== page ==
Medable (Palo Alto, California), the maker of a cloud-based DCT platform, has announced that DCTs can accelerate clinical trial timelines and lead to significant cost savings.
Medable and its research partner, the Tufts Center for the Study of Drug Development (CSDD), found that for Phase 2 studies, a standard DCT deployment yielded a one-to-three month time savings over a traditional Phase 2 study. In addition, a DCT yielded a financial benefit that is up to five times more than the upfront investment.
Time savings for Phase 3 studies were similar, while the net financial benefit was up to 14 times more than the upfront investment.
To learn more about the recent research, we spoke with Dr. Pamela Tenaerts, chief scientific officer of Medable.
Drug Discovery & Development: Can you share more about the financial modeling for decentralized Phase 2 and Phase 3 trials in the research from Tufts Center for the Study of Drug Development (CSDD)?
Tenaerts: Joe DiMasi of Tufts CSDD at the Tufts School of Medicine led the financial modeling and analysis. DiMasi is best known for his calculation of the full cost to bring a drug to market, a figure commonly used as an industry benchmark.
Medable was privileged to engage and work with this expert Tufts team and provided a portion of the data used in the analysis. Tufts drew from published benchmarks and their extensive repository of data gathered over many years of collaborating with industry leaders and tracking key metrics about the drug development industry.
Full details around the modeling and analysis will be a part of the peer-reviewed publication, which is in progress.
Drug Discovery & Development: What is your view of the current state of DCT adoption?
Tenaerts: Nothing has helped lessen or remove the barriers to DCT adoption like COVID-19. All stakeholders in drug development, from sponsors to service providers to tech companies to sites and patients, have been forced to modify or reconsider the standard approach as a result of the risks presented by COVID-19. Many industry leaders are committed to not returning to the traditional approaches that served us for decades but instead learning from what was achieved in 2020 and 2021 and incorporating those into clinical trial planning going forward. It’s an exciting time to support this evolution – especially as recent reports indicate a willingness of patients to participate in trials that offer greater flexibility. That’s a major win, as anything that drives greater patient participation solves one of the biggest barriers in clinical research. Conversely, a recent survey of sites released by SCRS suggests that increased technology has increased the burden on site staff who need to spend extra time learning and managing various new solutions. Collectively, we need to continue to make technology more intuitive and reflective of the needs of end-users to increase efficiencies and realize the broader benefits of decentralized clinical trials.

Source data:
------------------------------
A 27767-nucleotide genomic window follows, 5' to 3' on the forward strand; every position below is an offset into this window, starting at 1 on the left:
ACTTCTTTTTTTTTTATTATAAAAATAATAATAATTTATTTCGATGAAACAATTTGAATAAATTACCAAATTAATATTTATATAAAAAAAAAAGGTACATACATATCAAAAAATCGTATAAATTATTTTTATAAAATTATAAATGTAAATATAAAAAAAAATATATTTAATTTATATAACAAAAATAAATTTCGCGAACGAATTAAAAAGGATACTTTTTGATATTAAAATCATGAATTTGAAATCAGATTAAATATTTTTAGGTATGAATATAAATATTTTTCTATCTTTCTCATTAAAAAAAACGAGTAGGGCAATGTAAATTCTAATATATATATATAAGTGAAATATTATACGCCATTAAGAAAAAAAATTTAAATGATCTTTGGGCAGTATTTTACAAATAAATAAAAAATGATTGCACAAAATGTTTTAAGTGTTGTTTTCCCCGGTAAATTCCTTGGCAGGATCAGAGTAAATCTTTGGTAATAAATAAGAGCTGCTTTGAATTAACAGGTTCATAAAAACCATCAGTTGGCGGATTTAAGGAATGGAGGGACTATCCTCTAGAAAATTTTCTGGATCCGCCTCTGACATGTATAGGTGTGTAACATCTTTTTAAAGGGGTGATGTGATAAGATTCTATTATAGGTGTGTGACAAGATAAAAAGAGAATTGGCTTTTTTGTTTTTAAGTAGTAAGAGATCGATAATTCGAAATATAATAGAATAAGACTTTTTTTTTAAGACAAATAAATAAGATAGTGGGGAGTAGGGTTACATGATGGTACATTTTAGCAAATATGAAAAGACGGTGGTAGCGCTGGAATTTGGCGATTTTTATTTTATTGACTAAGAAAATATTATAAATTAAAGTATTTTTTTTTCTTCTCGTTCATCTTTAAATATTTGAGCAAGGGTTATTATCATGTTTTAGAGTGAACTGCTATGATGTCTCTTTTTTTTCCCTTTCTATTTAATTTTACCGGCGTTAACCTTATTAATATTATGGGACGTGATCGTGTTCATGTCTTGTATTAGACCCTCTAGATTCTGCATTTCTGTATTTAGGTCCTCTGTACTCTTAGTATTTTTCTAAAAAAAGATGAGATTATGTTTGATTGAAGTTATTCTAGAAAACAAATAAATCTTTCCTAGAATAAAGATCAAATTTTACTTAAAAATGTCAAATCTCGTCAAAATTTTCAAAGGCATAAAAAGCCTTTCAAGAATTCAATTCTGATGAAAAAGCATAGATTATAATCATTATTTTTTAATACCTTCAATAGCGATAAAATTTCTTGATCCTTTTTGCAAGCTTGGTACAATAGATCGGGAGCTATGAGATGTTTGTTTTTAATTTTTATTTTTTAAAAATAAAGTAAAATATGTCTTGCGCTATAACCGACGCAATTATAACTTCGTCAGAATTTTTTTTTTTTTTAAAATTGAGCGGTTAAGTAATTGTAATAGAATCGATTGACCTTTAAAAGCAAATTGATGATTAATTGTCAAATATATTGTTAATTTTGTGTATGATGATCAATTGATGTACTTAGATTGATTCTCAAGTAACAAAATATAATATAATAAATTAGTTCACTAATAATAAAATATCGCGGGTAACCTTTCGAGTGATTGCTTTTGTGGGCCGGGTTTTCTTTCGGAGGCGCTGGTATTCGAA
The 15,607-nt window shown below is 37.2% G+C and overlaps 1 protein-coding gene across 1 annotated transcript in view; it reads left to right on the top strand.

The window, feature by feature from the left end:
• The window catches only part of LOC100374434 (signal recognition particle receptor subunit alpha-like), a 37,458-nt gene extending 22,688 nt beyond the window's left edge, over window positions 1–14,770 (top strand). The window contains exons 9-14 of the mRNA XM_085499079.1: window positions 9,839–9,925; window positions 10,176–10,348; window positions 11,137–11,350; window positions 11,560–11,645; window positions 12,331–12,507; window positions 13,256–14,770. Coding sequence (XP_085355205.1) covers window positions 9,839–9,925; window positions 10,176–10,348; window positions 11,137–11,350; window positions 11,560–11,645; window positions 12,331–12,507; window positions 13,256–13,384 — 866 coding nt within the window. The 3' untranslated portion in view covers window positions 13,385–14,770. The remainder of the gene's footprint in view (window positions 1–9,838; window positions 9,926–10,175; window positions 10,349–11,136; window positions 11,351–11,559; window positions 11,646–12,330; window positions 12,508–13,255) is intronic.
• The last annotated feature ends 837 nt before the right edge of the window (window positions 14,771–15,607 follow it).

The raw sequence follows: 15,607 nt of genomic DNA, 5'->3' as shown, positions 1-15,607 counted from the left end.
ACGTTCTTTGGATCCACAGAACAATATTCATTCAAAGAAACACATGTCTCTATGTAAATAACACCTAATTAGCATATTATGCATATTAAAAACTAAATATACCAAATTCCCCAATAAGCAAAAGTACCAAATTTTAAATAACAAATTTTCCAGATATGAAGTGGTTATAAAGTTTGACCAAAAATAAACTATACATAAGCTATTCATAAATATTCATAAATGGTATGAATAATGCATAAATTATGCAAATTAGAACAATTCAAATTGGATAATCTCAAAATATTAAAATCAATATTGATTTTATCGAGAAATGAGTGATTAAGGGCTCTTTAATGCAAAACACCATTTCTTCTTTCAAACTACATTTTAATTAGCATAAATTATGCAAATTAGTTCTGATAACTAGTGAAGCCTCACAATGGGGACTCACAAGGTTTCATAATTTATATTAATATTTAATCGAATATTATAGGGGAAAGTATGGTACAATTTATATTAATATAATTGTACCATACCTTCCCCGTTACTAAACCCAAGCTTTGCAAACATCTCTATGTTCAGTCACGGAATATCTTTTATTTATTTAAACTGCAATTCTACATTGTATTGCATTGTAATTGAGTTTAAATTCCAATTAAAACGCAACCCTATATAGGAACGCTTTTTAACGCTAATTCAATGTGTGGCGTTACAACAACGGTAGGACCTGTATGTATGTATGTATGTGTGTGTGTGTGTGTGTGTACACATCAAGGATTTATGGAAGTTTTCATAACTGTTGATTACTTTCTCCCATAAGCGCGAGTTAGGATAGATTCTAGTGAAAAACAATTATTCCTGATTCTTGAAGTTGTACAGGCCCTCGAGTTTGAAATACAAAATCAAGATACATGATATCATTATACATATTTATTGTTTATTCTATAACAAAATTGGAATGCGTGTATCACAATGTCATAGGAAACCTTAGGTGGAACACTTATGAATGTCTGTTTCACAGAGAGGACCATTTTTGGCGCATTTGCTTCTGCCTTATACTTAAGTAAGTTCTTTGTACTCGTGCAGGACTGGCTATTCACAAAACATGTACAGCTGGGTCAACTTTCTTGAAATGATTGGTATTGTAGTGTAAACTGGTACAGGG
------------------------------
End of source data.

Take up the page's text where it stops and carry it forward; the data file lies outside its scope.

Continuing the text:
Drug Discovery & Development: How mature would you say this trend is of DCTs shifting more clinical trials to community settings?
Tenaerts: Encouraging news from a recent Tufts CSDD report noted, for the first time in years, that we didn’t see the usual attrition in principal investigators (PIs) that has been a hallmark of the industry for the last decade or longer. Additionally, we are observing an expansion of research into healthcare, driven partly by community physicians and physician groups looking to provide more treatment options to their patients by offering the opportunity to be part of the research done locally. We are seeing new types of healthcare providers like retail pharmacies and community clinics developing new models to provide access to clinical trials to the people in the community. We have also seen efforts like accountable care organizations (ACOs) use clinical research-as-a-care options as a way to expand access to clinical trials.
Drug Discovery & Development: How important do you think collaborative data sharing related to DCTs will be for pharma innovation?
Tenaerts: One of the silver linings of the pandemic was the tremendous collaboration across the scientific community, as reported in a FasterCures publication. It is unprecedented to have scientists within the U.S. and across the globe working collaboratively to solve the biggest public health crisis of the last 100 years and the rapid development and delivery of mRNA vaccines in particular. These efforts showcase what is possible when we all work together. Medable supports ongoing and greater data sharing efforts while, of course, protecting the confidentiality of participants and respecting the competitive nature of our industry.
Filed Under: clinical trials, Drug Discovery